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concern, we can say that all the things on the website have to be 8 1/2 by 11. that is an easy fix. we can start to think creatively about our notifications. the last thing is the pop-outs and, you know, it is going to get a lot of attention. poo em who don't want to see a zoning compliant addition go into their next door neighbor's yard, we do have a word for that. it is someone who might not want to see something in their backyard. [laughter] so i don't have a -- you know, i think that we've decided that pop-outs are zoning compliant. we have decided that families should be able to add a bedroom. and people were not talking about co-ops. people with different kinds of lifestyles who might want to bring their grandmother or, you know, their other partners into a home. these are people who do not deserve to be raked across the coals for adding a bedroom that we've already decided is zoning compliant. the thing i'm most interested, those two staff members at the
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planning department being able to get back to the work of planning for our city. thank you. >> thank you. next speaker, please. held >> hello, again. corey smith of the housing action coalition. i remember the c.u. battle we had a couple of years ago and to get that over the finish line was significant. so we're going to continue to see more progress building 100% subsidized affordable units here hopefully in the near future. also big fans of the downtown residential project authorization. jobs and housing next to each other totally makes sense. regarding the pop-outs themselves, we're talking about 100% code compliant projects. the reason we don't see a ton of these coming through is because they have to notice and so if you are going through the process, ok. let's get beyond the tweaks and do the bigger expansions. if it is just a small pop out like an extra bedroom for a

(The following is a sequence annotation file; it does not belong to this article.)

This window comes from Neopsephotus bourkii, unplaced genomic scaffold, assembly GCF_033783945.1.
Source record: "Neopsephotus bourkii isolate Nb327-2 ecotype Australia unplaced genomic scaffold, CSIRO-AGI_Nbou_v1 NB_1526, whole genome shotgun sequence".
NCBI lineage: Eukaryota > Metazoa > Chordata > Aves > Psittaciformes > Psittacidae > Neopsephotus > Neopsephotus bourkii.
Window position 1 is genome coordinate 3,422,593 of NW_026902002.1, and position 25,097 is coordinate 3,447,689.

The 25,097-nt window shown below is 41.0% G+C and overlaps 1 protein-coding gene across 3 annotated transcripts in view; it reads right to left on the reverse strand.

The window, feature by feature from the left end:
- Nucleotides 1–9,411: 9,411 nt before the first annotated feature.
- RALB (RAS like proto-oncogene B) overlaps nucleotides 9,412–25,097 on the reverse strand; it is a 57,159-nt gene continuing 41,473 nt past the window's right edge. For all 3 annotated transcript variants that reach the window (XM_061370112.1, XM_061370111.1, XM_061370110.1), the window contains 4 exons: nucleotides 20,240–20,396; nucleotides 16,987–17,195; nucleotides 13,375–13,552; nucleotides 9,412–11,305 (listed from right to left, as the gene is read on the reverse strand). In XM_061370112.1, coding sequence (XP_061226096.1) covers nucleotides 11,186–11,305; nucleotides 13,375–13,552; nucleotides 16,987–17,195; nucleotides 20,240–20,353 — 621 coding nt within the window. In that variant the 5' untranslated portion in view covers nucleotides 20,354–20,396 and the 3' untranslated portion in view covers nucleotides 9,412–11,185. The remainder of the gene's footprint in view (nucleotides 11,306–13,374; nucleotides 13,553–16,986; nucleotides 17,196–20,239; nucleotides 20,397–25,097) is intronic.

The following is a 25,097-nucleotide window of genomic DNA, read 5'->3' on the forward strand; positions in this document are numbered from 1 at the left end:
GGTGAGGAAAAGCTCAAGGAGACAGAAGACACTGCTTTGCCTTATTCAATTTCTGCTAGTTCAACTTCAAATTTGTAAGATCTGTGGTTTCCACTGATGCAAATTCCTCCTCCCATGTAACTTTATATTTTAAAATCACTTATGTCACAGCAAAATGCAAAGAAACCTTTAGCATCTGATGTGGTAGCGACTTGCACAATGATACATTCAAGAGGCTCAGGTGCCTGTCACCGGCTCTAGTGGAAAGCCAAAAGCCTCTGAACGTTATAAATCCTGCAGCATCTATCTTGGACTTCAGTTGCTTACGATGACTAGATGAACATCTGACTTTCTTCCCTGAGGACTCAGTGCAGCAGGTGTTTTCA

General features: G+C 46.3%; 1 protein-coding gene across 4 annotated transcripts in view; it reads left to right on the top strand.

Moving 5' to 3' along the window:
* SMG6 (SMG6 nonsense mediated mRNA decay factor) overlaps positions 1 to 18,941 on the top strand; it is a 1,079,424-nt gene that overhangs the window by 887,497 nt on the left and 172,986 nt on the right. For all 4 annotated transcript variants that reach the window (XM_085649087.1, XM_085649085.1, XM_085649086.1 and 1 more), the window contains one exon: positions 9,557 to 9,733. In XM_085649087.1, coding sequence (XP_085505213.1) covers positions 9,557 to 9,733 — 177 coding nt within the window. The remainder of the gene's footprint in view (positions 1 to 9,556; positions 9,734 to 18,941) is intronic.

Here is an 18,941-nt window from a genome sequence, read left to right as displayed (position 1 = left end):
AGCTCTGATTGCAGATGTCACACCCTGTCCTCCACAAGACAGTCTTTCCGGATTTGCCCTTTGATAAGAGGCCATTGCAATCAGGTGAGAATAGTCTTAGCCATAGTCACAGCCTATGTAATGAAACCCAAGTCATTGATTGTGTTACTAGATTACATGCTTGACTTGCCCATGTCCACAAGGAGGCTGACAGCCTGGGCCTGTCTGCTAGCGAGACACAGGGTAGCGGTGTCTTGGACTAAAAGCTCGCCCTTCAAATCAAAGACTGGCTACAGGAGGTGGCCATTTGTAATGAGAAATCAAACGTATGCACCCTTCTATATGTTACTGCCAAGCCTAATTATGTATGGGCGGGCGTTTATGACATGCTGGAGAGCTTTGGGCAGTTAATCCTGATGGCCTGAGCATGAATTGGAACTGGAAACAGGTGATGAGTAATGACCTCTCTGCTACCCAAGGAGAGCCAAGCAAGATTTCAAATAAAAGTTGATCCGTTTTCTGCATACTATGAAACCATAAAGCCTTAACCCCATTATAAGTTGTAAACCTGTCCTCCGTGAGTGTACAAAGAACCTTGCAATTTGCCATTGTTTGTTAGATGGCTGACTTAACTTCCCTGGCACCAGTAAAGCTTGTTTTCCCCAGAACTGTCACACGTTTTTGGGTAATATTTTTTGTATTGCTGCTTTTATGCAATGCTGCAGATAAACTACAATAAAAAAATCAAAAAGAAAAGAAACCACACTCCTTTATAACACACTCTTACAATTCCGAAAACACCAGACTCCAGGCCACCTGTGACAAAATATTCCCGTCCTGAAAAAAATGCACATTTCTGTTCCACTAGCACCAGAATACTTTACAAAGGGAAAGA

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growing family, something that can be simple and straight forward, that is the type of stuff we want to incentivize in order to create naturally affordable housing in the city and allow families to live here. regarding the knowfication period, this is a conversation of 20 to 30 days, san francisco's got a really knowledgeable and engaged civic community. i think this is the third public hearing when talking about gathering public input. that is literally what we're doing right now. so we have always found that the 20-day notification period is absolutely sufficient in order for people to understand what's going on. reach out to elected leaders to appoint planning commissioners to get the details and encourage you to move the legislation forward with the 20-day notification period. thank you. >> thank you very much. next speaker, please. >> again, teresa flanderic. above all, it's people having access to information.
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and as a democracy, we know it can be messy at times. and there can be delays. but for everyone to be notified as to what is going to be built, my land lady said to me at 94, the first thing you do when you get a 3-11 notice you think of is this going to be good for the community? that is the most important thing. also at that age, she did not have access to internet. and this is what i brought up at the planning commission. that low-income folks, as well as many, many seniors do not have access to internet and that is why i asked again to be sure that it not just be online. but be accessible to everyone. and to continue the mailing until there is another time when more people would be included in getting notifications online. i'm really happy this this includes notices to tenants in all languages.
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that is so important because, again, it's about participating in democracy. with affordable housing, with 100% affordable housing, i'm still not 100% of how that is defined. i would like to see clear language in terms of what a.m.i. levels is this only going to be at a higher level, is it going to be inclusive, truly inclusive, from low-income on up. that would be important to me and certainly to the people that i serve and to our community. again, the community involvement in having time to also participate in discussions, not just developers and architects, etc. that would be really nice. so, thank you. >> thank you. next speaker, please. >> hi, i'm jimmy law. a resident of the sunset and native of san franciscan, born